BAGHDAD - An American sniper was removed from Iraq after he used a copy of the Quran for target practice, the military said yesterday, a day after a U.S. commander held a formal ceremony apologizing to Sunni tribal leaders.
Also yesterday, an American soldier was killed by a roadside bomb that hit his vehicle north of Baghdad, raising to at least 4,080 the number of U.S. service members who have died since the Iraq war began in March 2003.
The elaborate apology ceremony on Saturday - in which one U.S. officer kissed a new copy of Islam's holy book before giving it to the tribal leaders - reflected the military's eagerness to stave off anger among Sunni Arabs it has been cultivating as allies.
The tribesmen have become key in the fight against al Qaeda in Iraq militants, who depict the American forces as anti-Islamic occupiers. One anti-U.S. Iraqi Sunni group condemned the Quran shooting, calling it "a hideous act." Similar perceived insults to Islam have triggered protests throughout the Muslim world.
Iraqi police found the bullet-riddled Quran with graffiti inside the cover on a firing range near a police station in Radwaniyah, a former insurgent stronghold west of Baghdad, U.S. military spokesman Col. Bill Buckner said.
American commanders launched an inquiry that led to disciplinary action against the unidentified soldier, who has been removed from Iraq, Buckner said.
Members of the local U.S.-allied group said that the Quran was found with 14 bullet holes in a field after U.S. troops withdrew from a base in the area.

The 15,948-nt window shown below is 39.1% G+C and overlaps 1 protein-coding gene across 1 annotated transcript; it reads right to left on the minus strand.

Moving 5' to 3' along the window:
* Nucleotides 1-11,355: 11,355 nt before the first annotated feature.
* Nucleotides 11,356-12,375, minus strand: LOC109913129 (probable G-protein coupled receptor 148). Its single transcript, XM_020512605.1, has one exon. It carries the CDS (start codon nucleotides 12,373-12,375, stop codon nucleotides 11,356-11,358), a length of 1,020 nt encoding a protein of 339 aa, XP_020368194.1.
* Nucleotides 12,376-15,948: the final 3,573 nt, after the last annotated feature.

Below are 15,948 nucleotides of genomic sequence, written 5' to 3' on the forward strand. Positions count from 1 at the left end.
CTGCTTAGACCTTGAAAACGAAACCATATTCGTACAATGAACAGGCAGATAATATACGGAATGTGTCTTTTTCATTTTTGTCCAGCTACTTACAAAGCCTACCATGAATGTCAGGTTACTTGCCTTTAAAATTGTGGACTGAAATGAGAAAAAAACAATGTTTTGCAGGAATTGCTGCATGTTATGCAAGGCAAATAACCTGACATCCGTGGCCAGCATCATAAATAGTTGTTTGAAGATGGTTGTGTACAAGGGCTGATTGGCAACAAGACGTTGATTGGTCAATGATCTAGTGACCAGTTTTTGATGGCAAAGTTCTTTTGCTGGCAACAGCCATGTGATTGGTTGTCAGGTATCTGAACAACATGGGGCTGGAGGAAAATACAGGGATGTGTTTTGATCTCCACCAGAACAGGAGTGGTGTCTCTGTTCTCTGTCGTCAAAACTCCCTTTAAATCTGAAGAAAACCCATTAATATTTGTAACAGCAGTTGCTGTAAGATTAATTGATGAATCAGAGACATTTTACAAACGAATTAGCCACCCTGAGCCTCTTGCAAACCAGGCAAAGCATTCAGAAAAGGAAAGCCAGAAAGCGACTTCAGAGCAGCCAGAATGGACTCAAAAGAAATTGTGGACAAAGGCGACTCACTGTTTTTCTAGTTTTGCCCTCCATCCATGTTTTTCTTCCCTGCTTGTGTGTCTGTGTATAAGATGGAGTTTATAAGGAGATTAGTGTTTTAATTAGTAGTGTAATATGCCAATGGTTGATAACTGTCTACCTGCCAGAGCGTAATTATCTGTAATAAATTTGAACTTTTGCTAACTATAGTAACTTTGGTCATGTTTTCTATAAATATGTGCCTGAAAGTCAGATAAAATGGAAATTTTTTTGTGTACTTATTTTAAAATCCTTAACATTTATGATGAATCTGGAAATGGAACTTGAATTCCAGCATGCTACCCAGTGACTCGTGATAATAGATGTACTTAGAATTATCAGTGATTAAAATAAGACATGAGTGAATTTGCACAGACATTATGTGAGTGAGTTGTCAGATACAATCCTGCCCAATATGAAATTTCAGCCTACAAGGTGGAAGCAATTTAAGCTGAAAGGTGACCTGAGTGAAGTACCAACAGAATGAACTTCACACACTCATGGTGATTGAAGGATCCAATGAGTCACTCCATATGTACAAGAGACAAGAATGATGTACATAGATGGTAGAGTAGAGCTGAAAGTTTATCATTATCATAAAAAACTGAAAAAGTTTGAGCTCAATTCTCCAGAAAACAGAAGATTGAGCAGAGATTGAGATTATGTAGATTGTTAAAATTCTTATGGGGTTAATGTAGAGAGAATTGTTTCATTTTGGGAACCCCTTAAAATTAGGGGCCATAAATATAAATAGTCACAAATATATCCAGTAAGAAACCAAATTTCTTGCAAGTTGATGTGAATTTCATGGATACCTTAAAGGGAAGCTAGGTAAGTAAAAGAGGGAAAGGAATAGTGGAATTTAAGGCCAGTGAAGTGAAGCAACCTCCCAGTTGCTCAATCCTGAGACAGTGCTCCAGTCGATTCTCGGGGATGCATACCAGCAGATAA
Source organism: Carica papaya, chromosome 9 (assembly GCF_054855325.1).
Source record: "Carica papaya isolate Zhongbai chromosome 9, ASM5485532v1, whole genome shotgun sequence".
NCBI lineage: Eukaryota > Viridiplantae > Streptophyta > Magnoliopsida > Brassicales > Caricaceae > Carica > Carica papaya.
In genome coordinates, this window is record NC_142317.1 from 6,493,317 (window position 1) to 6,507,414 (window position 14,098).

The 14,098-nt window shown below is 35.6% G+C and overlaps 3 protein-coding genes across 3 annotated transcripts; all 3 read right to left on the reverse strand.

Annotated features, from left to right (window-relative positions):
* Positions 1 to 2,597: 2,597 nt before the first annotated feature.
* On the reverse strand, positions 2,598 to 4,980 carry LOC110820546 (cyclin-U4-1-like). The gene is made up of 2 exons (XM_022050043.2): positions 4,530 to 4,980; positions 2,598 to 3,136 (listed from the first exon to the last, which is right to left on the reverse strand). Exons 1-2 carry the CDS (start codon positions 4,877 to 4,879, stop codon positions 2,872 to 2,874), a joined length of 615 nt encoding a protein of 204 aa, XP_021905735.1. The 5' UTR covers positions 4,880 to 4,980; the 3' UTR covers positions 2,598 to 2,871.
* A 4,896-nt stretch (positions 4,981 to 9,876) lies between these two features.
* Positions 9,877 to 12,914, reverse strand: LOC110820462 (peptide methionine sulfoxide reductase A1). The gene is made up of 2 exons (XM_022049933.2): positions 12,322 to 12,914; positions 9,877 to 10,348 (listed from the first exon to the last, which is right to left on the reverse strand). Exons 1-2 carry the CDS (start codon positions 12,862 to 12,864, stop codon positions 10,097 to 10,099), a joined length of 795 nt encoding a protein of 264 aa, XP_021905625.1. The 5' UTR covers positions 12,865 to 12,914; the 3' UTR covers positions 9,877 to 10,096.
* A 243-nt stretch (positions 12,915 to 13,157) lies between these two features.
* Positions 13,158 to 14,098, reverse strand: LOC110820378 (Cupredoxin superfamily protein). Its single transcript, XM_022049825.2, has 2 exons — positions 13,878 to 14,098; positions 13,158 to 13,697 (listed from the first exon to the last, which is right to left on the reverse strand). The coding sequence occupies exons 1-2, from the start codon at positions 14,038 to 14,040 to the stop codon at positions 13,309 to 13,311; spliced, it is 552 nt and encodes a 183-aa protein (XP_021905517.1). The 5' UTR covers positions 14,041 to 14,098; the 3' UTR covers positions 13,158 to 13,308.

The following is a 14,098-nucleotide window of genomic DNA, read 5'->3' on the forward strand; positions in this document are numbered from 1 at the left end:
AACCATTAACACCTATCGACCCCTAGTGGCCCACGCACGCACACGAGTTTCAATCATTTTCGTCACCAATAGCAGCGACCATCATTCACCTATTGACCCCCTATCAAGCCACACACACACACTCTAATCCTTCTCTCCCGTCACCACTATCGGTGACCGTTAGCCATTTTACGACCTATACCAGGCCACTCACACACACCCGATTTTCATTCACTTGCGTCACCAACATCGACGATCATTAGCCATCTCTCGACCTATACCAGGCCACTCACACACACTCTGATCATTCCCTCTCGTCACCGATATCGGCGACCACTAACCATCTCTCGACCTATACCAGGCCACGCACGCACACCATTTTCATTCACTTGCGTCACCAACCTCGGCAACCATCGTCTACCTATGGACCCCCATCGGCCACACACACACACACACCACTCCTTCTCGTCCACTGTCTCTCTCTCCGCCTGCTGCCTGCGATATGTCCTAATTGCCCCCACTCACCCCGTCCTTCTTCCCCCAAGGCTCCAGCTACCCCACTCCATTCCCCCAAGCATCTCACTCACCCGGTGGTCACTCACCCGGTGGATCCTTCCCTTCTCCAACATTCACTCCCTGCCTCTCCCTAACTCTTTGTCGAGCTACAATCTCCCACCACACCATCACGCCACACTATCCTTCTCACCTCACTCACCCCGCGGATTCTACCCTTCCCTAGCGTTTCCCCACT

Sheik Ahmed Khudayer al-Janabi, a local tribal leader, said that the group had planned a protest march last week but called it off under pressure from U.S. forces and to prevent any insurgent violence as retaliation.
The incident, which occurred on May 9, was first reported by CNN, which broadcast a ceremony at which the top American commander in Baghdad apologized to tribal leaders Saturday in Radwaniyah.
The military confirmed the details yesterday in an e-mailed response to a query.
"I come before you here seeking your forgiveness," Maj. Gen. Jeffery Hammond was quoted as saying at the ceremony. "In the most humble manner I look in your eyes today and I say, 'Please forgive me and my soldiers.'
"The actions of one soldier were nothing more than criminal behavior," he added. "I've come to this land to protect you, to support you - not to harm you - and the behavior of this soldier was nothing short of wrong and unacceptable."
The commander also read a letter of apology by the shooter, who has not been identified, while another military official kissed a Quran and presented it to the tribal leaders, according to CNN.
Tribal leaders, dignitaries and local security officials attended the ceremony, while protesters carried banners and chanted slogans, including "Yes, yes to the Quran" and "America out, out."